768. Typos in [atomics]?

Section: 32.6 [atomics.types.generic] Status: CD1 Submitter: Alberto Ganesh Barbati Opened: 2007-12-28 Last modified: 2016-02-10

Priority: Not Prioritized

View all other issues in [atomics.types.generic].

View all issues with CD1 status.

Discussion:

in the latest publicly available draft, paper N2641, in section 32.6 [atomics.types.generic], the following specialization of the template atomic<> is provided for pointers:

template <class T> struct atomic<T*> : atomic_address { 
  T* fetch_add(ptrdiff_t, memory_order = memory_order_seq_cst) volatile; 
  T* fetch_sub(ptrdiff_t, memory_order = memory_order_seq_cst) volatile; 

  atomic() = default; 
  constexpr explicit atomic(T); 
  atomic(const atomic&) = delete; 
  atomic& operator=(const atomic&) = delete; 

  T* operator=(T*) volatile; 
  T* operator++(int) volatile; 
  T* operator--(int) volatile; 
  T* operator++() volatile; 
  T* operator--() volatile; 
  T* operator+=(ptrdiff_t) volatile;
  T* operator-=(ptrdiff_t) volatile; 
};

First of all, there is a typo in the non-default constructor which should take a T* rather than a T.

As you can see, the specialization redefine and therefore hide a few methods from the base class atomic_address, namely fetch_add, fetch_sub, operator=, operator+= and operator-=. That's good, but... what happened to the other methods, in particular these ones:

void store(T*, memory_order = memory_order_seq_cst) volatile;
T* load( memory_order = memory_order_seq_cst ) volatile;
T* swap( T*, memory_order = memory_order_seq_cst ) volatile;
bool compare_swap( T*&, T*, memory_order, memory_order ) volatile;
bool compare_swap( T*&, T*, memory_order = memory_order_seq_cst ) volatile;

By reading paper N2427 "C++ Atomic Types and Operations", I see that the definition of the specialization atomic<T*> matches the one in the draft, but in the example implementation the methods load(), swap() and compare_swap() are indeed present.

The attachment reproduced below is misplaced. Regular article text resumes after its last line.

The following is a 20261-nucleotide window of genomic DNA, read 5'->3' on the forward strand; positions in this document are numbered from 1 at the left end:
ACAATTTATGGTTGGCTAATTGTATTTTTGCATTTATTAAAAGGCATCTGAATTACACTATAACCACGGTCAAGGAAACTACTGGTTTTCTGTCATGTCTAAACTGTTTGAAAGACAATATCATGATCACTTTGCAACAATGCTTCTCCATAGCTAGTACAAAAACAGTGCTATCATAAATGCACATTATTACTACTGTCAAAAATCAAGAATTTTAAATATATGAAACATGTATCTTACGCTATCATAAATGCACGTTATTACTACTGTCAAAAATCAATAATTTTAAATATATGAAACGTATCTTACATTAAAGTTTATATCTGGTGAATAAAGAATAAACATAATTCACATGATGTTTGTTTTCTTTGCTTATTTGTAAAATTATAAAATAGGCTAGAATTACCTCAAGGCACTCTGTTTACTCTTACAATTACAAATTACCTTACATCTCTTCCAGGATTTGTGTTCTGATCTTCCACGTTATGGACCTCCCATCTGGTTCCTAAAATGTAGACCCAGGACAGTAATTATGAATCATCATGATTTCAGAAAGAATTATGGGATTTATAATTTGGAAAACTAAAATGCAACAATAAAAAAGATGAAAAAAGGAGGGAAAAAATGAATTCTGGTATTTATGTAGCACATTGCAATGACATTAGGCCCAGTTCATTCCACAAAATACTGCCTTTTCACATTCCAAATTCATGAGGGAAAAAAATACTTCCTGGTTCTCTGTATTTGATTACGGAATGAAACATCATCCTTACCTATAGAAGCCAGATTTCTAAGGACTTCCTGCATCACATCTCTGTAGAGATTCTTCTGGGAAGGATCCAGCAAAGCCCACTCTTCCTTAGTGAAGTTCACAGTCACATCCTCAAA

Strangely, the example implementation does not redefine the method store(). It's true that a T* is always convertible to void*, but not hiding the void* signature from the base class makes the class error-prone to say the least: it lets you assign pointers of any type to a T*, without any hint from the compiler.

Is there a true intent to remove them from the specialization or are they just missing from the definition because of a mistake?

[ Bellevue: ]

The proposed revisions are accepted.

Further discussion: why is the ctor labeled "constexpr"? Lawrence said this permits the object to be statically initialized, and that's important because otherwise there would be a race condition on initialization.

Proposed resolution:

Change the synopsis in 32.6 [atomics.types.generic]:

template <class T> struct atomic<T*> : atomic_address { 
  void store(T*, memory_order = memory_order_seq_cst) volatile;
  T* load( memory_order = memory_order_seq_cst ) volatile;
  T* swap( T*, memory_order = memory_order_seq_cst ) volatile;
  bool compare_swap( T*&, T*, memory_order, memory_order ) volatile;
  bool compare_swap( T*&, T*, memory_order = memory_order_seq_cst ) volatile;

  T* fetch_add(ptrdiff_t, memory_order = memory_order_seq_cst) volatile; 
  T* fetch_sub(ptrdiff_t, memory_order = memory_order_seq_cst) volatile; 

  atomic() = default; 
  constexpr explicit atomic(T*); 
  atomic(const atomic&) = delete; 
  atomic& operator=(const atomic&) = delete; 

  T* operator=(T*) volatile; 
  T* operator++(int) volatile; 
  T* operator--(int) volatile; 
  T* operator++() volatile; 
  T* operator--() volatile; 
  T* operator+=(ptrdiff_t) volatile;
  T* operator-=(ptrdiff_t) volatile; 
};